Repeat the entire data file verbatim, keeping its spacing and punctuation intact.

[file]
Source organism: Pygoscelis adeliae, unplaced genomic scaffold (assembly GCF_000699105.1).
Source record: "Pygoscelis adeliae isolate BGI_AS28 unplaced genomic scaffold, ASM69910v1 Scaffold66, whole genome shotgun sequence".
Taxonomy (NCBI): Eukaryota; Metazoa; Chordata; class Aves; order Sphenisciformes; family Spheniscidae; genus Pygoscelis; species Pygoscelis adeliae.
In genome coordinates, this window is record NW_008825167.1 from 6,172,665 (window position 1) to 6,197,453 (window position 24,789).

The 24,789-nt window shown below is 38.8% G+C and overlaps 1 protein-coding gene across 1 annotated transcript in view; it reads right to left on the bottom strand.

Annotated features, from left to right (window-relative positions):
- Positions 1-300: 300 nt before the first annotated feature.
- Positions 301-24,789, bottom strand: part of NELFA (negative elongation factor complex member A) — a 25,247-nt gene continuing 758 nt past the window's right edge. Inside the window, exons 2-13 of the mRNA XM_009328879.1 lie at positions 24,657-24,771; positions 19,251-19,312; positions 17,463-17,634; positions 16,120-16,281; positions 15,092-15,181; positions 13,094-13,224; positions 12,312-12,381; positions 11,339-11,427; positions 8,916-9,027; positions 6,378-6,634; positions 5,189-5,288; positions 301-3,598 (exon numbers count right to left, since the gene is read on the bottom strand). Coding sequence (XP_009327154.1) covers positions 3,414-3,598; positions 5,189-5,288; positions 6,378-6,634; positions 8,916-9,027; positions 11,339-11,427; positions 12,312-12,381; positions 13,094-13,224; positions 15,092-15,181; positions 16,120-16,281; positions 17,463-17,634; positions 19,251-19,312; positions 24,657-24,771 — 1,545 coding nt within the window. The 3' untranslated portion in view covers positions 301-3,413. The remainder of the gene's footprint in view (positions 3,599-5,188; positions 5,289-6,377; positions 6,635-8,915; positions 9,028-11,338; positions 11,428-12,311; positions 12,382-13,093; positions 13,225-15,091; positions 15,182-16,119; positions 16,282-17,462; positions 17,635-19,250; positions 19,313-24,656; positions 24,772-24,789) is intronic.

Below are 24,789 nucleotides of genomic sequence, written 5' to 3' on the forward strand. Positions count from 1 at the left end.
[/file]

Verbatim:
Source organism: Pygoscelis adeliae, unplaced genomic scaffold (assembly GCF_000699105.1).
Source record: "Pygoscelis adeliae isolate BGI_AS28 unplaced genomic scaffold, ASM69910v1 Scaffold66, whole genome shotgun sequence".
Taxonomy (NCBI): Eukaryota; Metazoa; Chordata; class Aves; order Sphenisciformes; family Spheniscidae; genus Pygoscelis; species Pygoscelis adeliae.
In genome coordinates, this window is record NW_008825167.1 from 6,172,665 (window position 1) to 6,197,453 (window position 24,789).

The 24,789-nt window shown below is 38.8% G+C and overlaps 1 protein-coding gene across 1 annotated transcript in view; it reads right to left on the bottom strand.

Annotated features, from left to right (window-relative positions):
- Positions 1-300: 300 nt before the first annotated feature.
- Positions 301-24,789, bottom strand: part of NELFA (negative elongation factor complex member A) — a 25,247-nt gene continuing 758 nt past the window's right edge. Inside the window, exons 2-13 of the mRNA XM_009328879.1 lie at positions 24,657-24,771; positions 19,251-19,312; positions 17,463-17,634; positions 16,120-16,281; positions 15,092-15,181; positions 13,094-13,224; positions 12,312-12,381; positions 11,339-11,427; positions 8,916-9,027; positions 6,378-6,634; positions 5,189-5,288; positions 301-3,598 (exon numbers count right to left, since the gene is read on the bottom strand). Coding sequence (XP_009327154.1) covers positions 3,414-3,598; positions 5,189-5,288; positions 6,378-6,634; positions 8,916-9,027; positions 11,339-11,427; positions 12,312-12,381; positions 13,094-13,224; positions 15,092-15,181; positions 16,120-16,281; positions 17,463-17,634; positions 19,251-19,312; positions 24,657-24,771 — 1,545 coding nt within the window. The 3' untranslated portion in view covers positions 301-3,413. The remainder of the gene's footprint in view (positions 3,599-5,188; positions 5,289-6,377; positions 6,635-8,915; positions 9,028-11,338; positions 11,428-12,311; positions 12,382-13,093; positions 13,225-15,091; positions 15,182-16,119; positions 16,282-17,462; positions 17,635-19,250; positions 19,313-24,656; positions 24,772-24,789) is intronic.

Below are 24,789 nucleotides of genomic sequence, written 5' to 3' on the forward strand. Positions count from 1 at the left end.